Uber Belgium: ‘where’s the government’s Taxi Plan?’
Still waiting on the Taxi Plan promised by the Brussels regional government for this summer, Uber makes its discontent known. In March, legislators dusted off a 1995 order banning chauffeurs from using their smartphones for their activity. Since then, Uber drivers have worked in legal uncertainty.
The American ride-hailing company calls for a harmonized status for taxis and chauffeurs after a probe where 80% of drivers agree. On the other hand, the Brussels taxi sector disagreed and wished for a distinction between the two jobs to be made.
“The Vervoort government went on holiday without keeping its promise to present a reform text, but we made progress on our side. This situation is not liveable. We’ve been waiting seven years for the Brussels government’s plan. It’s time for things to move forward”, declares Uber Belgium CEO, Laurent Slits, reported in La Libre Belgique.
Let’s go back a few months. In March, the Brussels Court of Appeal ruled on a case of taxi companies against Uber. As a result, a 1995 order was dusted off, noting that chauffeurs couldn’t use their smartphones to take clients. In fact, it’s a bit more complicated than that, as the law dates 26 years back talks about radio transmitters, the use of which is reserved for taxis.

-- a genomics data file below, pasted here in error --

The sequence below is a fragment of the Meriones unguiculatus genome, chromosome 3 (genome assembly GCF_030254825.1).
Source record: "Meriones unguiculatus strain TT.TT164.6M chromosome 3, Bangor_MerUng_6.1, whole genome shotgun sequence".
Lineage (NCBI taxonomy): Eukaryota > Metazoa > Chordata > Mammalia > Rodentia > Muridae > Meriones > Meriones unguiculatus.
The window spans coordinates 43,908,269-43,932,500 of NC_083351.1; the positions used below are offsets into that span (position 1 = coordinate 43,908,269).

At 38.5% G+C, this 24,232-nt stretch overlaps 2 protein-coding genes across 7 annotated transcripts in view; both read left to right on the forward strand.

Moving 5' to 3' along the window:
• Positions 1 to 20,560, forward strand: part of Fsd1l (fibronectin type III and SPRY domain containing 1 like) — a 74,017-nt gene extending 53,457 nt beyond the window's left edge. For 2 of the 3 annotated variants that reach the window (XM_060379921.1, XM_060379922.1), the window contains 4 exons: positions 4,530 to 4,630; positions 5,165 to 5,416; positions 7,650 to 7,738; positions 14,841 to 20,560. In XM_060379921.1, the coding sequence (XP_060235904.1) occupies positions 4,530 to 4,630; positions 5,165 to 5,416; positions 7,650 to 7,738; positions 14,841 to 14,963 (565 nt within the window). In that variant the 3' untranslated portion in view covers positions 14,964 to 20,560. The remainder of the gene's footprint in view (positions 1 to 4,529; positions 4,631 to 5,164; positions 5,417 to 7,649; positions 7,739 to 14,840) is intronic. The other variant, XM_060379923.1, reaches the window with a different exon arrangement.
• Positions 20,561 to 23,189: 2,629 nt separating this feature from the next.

Thus, de facto, Uber drivers find themselves in a legal uncertainty where they are still allowed to work but can’t use their smartphones to take clients in. To make matters worse, the crusade against those chauffeurs geared up as Bruxelles-Mobility confirms having increased the number of police checks.
With no clear Taxi Plan from the Brussels government in sight, Uber is taking a step forward. Having probed its chauffeurs, the American company found that 80% of them agree to a harmonized status between chauffeurs and taxis, similar to the situation in Flanders.
Along with three drivers associations, Uber Belgium pleads for this level playing field, even if it means drivers having to switch from self-employed to employees and passing the required exams.
Then comes the issue of licenses: Uber asks for the clause limiting the number of taxi licenses for Brussels to 1 300 to be lifted. Finally, the ride-hailing company highlights the nonsense, which obliges chauffeurs to drive ‘luxury cars’, thus blocking the purchase of electric or hybrid cars.